Dark Waters appears in an aspect ratio of 2.39:1 on this Blu-ray Disc. The movie came with a good but not great image.
Sharpness looked mostly positive. A little softness cropped up during occasional shots, but the majority of the film was fairly accurate and distinctive.
I witnessed no shimmering or jaggies, and edge haloes remained absent. As expected, the film lacked any print flaws.
In terms of palette, Waters went with heavy teal as well as orange/amber for interiors. While these tones went to nearly absurd extremes, the Blu-ray displayed them as intended.
Blacks were deep and tight, and shadows looked generally positive, though some low-light shots came across as a bit dense. While the image didn’t dazzle, it seemed satisfactory.
The movie’s DTS-HD MA 5.1 soundtrack suited the story, and this meant the soundscape accentuated general atmosphere and not much else. A character-based drama, I couldn’t detect much that added particular dimensionality beyond basic environmental material. The elements brought a little breadth but not much.
Audio quality appeared good. Speech seemed distinctive and concise, without roughness or brittleness.
Music was warm and full, and effects came across as accurate, with good low-end when necessary. This ended up as a serviceable mix for a character drama.
Three featurettes appear here, and Uncovering Dark Waters runs five minutes, 38 seconds and brings comments from director Todd Haynes, producers Christine Vachon and Pamela Koffler, movie subjects Rob Bilott and William “Bucky” Bailey, costume designer Christopher Peterson, production designer Hannah Beachler, and actors Mark Ruffalo, Bill Camp, Bill Pullman, Tim Robbins, and Anne Hathaway.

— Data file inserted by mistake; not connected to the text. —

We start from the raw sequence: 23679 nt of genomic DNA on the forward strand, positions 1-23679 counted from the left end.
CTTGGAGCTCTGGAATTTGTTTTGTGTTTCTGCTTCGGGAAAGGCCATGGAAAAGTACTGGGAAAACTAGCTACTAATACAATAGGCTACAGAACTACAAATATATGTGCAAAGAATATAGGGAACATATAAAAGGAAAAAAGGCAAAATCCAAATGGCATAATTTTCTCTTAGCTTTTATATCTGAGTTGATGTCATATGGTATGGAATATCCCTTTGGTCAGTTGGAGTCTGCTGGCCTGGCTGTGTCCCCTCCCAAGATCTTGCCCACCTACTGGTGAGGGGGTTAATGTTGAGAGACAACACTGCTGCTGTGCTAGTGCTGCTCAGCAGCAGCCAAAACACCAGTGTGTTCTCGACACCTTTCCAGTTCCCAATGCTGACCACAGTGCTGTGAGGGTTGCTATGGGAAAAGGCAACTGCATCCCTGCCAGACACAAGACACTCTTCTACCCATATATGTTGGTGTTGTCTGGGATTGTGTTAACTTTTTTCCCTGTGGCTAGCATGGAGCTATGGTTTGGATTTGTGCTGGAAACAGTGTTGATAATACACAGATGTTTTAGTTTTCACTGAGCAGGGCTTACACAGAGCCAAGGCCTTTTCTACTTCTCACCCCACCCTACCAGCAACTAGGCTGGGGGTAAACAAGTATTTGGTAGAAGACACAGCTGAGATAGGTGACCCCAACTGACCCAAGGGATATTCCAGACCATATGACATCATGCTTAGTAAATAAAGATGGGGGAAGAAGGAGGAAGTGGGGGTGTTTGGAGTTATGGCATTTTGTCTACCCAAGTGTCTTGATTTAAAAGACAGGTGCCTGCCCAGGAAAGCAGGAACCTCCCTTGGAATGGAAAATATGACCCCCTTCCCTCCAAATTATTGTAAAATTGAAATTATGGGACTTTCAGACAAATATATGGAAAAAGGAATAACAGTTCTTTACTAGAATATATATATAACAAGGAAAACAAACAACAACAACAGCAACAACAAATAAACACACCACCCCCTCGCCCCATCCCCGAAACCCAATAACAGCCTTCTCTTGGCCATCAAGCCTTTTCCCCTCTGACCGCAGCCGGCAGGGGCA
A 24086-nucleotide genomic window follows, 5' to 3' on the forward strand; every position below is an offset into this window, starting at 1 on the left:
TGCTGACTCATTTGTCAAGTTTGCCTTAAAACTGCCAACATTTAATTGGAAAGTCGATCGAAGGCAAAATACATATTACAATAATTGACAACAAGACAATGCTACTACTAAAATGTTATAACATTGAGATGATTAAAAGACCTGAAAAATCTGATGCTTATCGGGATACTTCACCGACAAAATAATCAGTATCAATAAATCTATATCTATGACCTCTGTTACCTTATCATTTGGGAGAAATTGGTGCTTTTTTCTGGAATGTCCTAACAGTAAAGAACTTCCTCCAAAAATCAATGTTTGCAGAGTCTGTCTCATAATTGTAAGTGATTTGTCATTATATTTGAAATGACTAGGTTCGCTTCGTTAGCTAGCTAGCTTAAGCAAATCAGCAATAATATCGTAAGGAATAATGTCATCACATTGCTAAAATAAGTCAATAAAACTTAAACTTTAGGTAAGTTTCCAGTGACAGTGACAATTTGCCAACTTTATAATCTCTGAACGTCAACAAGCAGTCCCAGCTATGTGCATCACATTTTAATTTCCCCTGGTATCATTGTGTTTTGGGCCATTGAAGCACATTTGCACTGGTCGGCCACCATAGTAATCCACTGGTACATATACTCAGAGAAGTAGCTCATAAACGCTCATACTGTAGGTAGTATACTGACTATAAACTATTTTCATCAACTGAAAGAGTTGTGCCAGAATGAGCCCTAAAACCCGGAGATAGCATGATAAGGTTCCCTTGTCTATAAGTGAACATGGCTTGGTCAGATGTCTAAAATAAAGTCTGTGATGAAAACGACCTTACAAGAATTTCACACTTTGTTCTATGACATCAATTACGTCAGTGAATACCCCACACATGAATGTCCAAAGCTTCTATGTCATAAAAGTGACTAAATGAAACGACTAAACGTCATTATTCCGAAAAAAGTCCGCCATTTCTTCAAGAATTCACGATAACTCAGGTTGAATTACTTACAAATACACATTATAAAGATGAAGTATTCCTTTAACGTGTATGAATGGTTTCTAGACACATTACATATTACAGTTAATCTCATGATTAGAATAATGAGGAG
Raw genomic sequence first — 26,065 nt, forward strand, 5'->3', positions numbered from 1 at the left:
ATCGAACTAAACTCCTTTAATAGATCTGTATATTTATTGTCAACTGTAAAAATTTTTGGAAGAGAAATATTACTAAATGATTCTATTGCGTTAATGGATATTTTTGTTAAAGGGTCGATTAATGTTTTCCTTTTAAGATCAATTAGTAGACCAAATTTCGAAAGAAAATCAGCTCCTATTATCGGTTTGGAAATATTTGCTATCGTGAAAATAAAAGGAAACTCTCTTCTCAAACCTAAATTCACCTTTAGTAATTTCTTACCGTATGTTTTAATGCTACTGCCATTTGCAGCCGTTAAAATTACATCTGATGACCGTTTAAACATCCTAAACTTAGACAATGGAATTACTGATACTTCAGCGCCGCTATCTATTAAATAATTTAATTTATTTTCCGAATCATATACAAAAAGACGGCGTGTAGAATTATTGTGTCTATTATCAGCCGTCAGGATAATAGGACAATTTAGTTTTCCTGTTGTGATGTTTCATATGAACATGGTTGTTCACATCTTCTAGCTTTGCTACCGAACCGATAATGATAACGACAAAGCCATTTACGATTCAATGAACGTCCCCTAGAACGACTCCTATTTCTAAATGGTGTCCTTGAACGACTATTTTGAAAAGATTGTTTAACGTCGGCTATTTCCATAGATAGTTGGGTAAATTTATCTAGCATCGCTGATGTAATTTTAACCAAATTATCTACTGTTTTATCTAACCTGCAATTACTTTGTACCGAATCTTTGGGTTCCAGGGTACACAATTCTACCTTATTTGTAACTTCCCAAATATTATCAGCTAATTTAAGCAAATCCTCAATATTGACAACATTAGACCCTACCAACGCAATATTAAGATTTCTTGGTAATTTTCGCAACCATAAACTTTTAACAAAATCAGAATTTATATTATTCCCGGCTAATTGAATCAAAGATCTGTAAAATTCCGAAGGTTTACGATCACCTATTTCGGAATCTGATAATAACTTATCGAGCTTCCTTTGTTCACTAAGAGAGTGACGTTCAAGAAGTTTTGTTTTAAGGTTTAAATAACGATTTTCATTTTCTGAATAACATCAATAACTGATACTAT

“Uncovering” examines the source material and its adaptation for the screen, Haynes’ approach to the material, costumes, sets and locations. This becomes a fairly superficial overview.
The Cost of Being a Hero fills five minutes, one second with notes from Ruffalo, Camp, Robbins, Haynes, Hathaway, Bilott, and Pullman. “Cost” looks at characters and becomes another fairly fluffy take.
Finally, The Real People goes for two minutes, 28 seconds and features Haynes, Hathaway, Bailey, and movie subjects Sarah Barlage Bilott, and Darlene and Joseph Kiger. We get snapshots of the actual folks behind in the movie via this thin promo piece.
We also find a DVD copy of Waters. It includes the same extras as the Blu-ray.
Well-intentioned and professional, Dark Waters always provides a quality piece of work. That said, it often feels more like a message than an actual movie. The Blu-ray brings generally positive picture and audio along with minor bonus materials. Waters turns into a good but not great film.